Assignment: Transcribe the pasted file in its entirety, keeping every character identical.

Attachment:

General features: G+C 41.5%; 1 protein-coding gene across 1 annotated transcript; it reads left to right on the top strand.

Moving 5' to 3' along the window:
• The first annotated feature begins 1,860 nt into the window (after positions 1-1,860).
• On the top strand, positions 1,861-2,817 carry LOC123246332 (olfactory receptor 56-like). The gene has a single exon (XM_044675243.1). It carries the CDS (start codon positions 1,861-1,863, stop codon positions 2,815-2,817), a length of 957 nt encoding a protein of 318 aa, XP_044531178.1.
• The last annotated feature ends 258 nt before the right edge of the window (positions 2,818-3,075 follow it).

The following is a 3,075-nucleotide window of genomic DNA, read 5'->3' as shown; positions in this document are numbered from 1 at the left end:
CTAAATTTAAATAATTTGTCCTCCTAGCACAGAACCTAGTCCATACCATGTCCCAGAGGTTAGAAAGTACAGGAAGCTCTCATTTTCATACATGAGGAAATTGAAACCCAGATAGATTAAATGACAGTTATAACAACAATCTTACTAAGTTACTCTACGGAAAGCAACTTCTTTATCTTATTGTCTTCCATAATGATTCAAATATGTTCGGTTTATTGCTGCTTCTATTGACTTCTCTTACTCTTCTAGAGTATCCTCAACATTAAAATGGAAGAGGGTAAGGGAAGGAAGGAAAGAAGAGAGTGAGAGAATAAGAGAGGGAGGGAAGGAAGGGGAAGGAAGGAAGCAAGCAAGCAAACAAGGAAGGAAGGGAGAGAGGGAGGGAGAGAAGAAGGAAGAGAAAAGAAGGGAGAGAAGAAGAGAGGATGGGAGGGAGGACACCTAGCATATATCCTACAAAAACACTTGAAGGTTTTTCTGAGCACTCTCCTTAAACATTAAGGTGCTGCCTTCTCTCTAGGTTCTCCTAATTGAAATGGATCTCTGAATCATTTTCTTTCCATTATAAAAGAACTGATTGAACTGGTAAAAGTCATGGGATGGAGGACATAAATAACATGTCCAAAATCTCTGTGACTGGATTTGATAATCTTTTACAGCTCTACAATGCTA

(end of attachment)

General features: G+C 41.5%; 1 protein-coding gene across 1 annotated transcript; it reads left to right on the top strand.

Moving 5' to 3' along the window:
• The first annotated feature begins 1,860 nt into the window (after positions 1-1,860).
• On the top strand, positions 1,861-2,817 carry LOC123246332 (olfactory receptor 56-like). The gene has a single exon (XM_044675243.1). It carries the CDS (start codon positions 1,861-1,863, stop codon positions 2,815-2,817), a length of 957 nt encoding a protein of 318 aa, XP_044531178.1.
• The last annotated feature ends 258 nt before the right edge of the window (positions 2,818-3,075 follow it).

The following is a 3,075-nucleotide window of genomic DNA, read 5'->3' as shown; positions in this document are numbered from 1 at the left end:
CTAAATTTAAATAATTTGTCCTCCTAGCACAGAACCTAGTCCATACCATGTCCCAGAGGTTAGAAAGTACAGGAAGCTCTCATTTTCATACATGAGGAAATTGAAACCCAGATAGATTAAATGACAGTTATAACAACAATCTTACTAAGTTACTCTACGGAAAGCAACTTCTTTATCTTATTGTCTTCCATAATGATTCAAATATGTTCGGTTTATTGCTGCTTCTATTGACTTCTCTTACTCTTCTAGAGTATCCTCAACATTAAAATGGAAGAGGGTAAGGGAAGGAAGGAAAGAAGAGAGTGAGAGAATAAGAGAGGGAGGGAAGGAAGGGGAAGGAAGGAAGCAAGCAAGCAAACAAGGAAGGAAGGGAGAGAGGGAGGGAGAGAAGAAGGAAGAGAAAAGAAGGGAGAGAAGAAGAGAGGATGGGAGGGAGGACACCTAGCATATATCCTACAAAAACACTTGAAGGTTTTTCTGAGCACTCTCCTTAAACATTAAGGTGCTGCCTTCTCTCTAGGTTCTCCTAATTGAAATGGATCTCTGAATCATTTTCTTTCCATTATAAAAGAACTGATTGAACTGGTAAAAGTCATGGGATGGAGGACATAAATAACATGTCCAAAATCTCTGTGACTGGATTTGATAATCTTTTACAGCTCTACAATGCTA